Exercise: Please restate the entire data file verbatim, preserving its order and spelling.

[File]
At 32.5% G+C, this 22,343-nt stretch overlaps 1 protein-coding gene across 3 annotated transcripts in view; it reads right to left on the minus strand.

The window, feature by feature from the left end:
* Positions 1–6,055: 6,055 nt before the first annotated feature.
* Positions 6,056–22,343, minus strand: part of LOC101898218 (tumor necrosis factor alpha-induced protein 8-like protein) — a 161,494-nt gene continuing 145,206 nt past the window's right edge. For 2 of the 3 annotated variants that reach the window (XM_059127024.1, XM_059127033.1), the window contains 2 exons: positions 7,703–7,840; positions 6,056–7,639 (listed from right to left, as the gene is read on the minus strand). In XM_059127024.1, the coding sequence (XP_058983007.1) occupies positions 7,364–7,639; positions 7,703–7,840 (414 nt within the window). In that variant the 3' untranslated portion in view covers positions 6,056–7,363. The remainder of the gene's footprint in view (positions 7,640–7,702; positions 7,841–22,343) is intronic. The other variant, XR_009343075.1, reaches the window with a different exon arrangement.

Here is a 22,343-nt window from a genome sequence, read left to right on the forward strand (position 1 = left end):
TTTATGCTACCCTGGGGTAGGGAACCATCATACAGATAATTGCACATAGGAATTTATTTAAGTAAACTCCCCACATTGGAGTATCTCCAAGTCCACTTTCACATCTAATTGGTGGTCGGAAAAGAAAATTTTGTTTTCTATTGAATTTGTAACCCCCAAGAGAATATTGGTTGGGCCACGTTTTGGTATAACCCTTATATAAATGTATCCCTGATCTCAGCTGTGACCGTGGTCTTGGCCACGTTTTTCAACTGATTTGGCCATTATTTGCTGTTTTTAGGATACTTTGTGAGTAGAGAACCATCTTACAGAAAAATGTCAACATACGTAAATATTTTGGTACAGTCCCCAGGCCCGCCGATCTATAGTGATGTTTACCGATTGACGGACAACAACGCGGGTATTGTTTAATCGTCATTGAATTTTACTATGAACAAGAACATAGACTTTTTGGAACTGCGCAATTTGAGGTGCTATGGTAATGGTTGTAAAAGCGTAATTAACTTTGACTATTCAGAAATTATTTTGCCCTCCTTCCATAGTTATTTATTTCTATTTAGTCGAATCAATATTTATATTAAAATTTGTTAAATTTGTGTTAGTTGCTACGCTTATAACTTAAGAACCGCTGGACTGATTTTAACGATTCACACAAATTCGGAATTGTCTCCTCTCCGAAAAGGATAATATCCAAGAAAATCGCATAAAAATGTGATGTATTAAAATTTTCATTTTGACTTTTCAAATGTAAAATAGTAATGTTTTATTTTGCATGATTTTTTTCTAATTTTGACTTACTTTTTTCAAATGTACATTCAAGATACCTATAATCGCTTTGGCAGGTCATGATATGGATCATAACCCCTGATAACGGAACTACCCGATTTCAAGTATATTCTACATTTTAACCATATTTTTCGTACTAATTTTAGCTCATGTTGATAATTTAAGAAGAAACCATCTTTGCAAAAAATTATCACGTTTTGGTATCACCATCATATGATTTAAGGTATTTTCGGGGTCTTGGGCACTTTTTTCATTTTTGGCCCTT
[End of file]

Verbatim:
At 32.5% G+C, this 22,343-nt stretch overlaps 1 protein-coding gene across 3 annotated transcripts in view; it reads right to left on the minus strand.

The window, feature by feature from the left end:
* Positions 1–6,055: 6,055 nt before the first annotated feature.
* Positions 6,056–22,343, minus strand: part of LOC101898218 (tumor necrosis factor alpha-induced protein 8-like protein) — a 161,494-nt gene continuing 145,206 nt past the window's right edge. For 2 of the 3 annotated variants that reach the window (XM_059127024.1, XM_059127033.1), the window contains 2 exons: positions 7,703–7,840; positions 6,056–7,639 (listed from right to left, as the gene is read on the minus strand). In XM_059127024.1, the coding sequence (XP_058983007.1) occupies positions 7,364–7,639; positions 7,703–7,840 (414 nt within the window). In that variant the 3' untranslated portion in view covers positions 6,056–7,363. The remainder of the gene's footprint in view (positions 7,640–7,702; positions 7,841–22,343) is intronic. The other variant, XR_009343075.1, reaches the window with a different exon arrangement.

Here is a 22,343-nt window from a genome sequence, read left to right on the forward strand (position 1 = left end):
TTTATGCTACCCTGGGGTAGGGAACCATCATACAGATAATTGCACATAGGAATTTATTTAAGTAAACTCCCCACATTGGAGTATCTCCAAGTCCACTTTCACATCTAATTGGTGGTCGGAAAAGAAAATTTTGTTTTCTATTGAATTTGTAACCCCCAAGAGAATATTGGTTGGGCCACGTTTTGGTATAACCCTTATATAAATGTATCCCTGATCTCAGCTGTGACCGTGGTCTTGGCCACGTTTTTCAACTGATTTGGCCATTATTTGCTGTTTTTAGGATACTTTGTGAGTAGAGAACCATCTTACAGAAAAATGTCAACATACGTAAATATTTTGGTACAGTCCCCAGGCCCGCCGATCTATAGTGATGTTTACCGATTGACGGACAACAACGCGGGTATTGTTTAATCGTCATTGAATTTTACTATGAACAAGAACATAGACTTTTTGGAACTGCGCAATTTGAGGTGCTATGGTAATGGTTGTAAAAGCGTAATTAACTTTGACTATTCAGAAATTATTTTGCCCTCCTTCCATAGTTATTTATTTCTATTTAGTCGAATCAATATTTATATTAAAATTTGTTAAATTTGTGTTAGTTGCTACGCTTATAACTTAAGAACCGCTGGACTGATTTTAACGATTCACACAAATTCGGAATTGTCTCCTCTCCGAAAAGGATAATATCCAAGAAAATCGCATAAAAATGTGATGTATTAAAATTTTCATTTTGACTTTTCAAATGTAAAATAGTAATGTTTTATTTTGCATGATTTTTTTCTAATTTTGACTTACTTTTTTCAAATGTACATTCAAGATACCTATAATCGCTTTGGCAGGTCATGATATGGATCATAACCCCTGATAACGGAACTACCCGATTTCAAGTATATTCTACATTTTAACCATATTTTTCGTACTAATTTTAGCTCATGTTGATAATTTAAGAAGAAACCATCTTTGCAAAAAATTATCACGTTTTGGTATCACCATCATATGATTTAAGGTATTTTCGGGGTCTTGGGCACTTTTTTCATTTTTGGCCCTT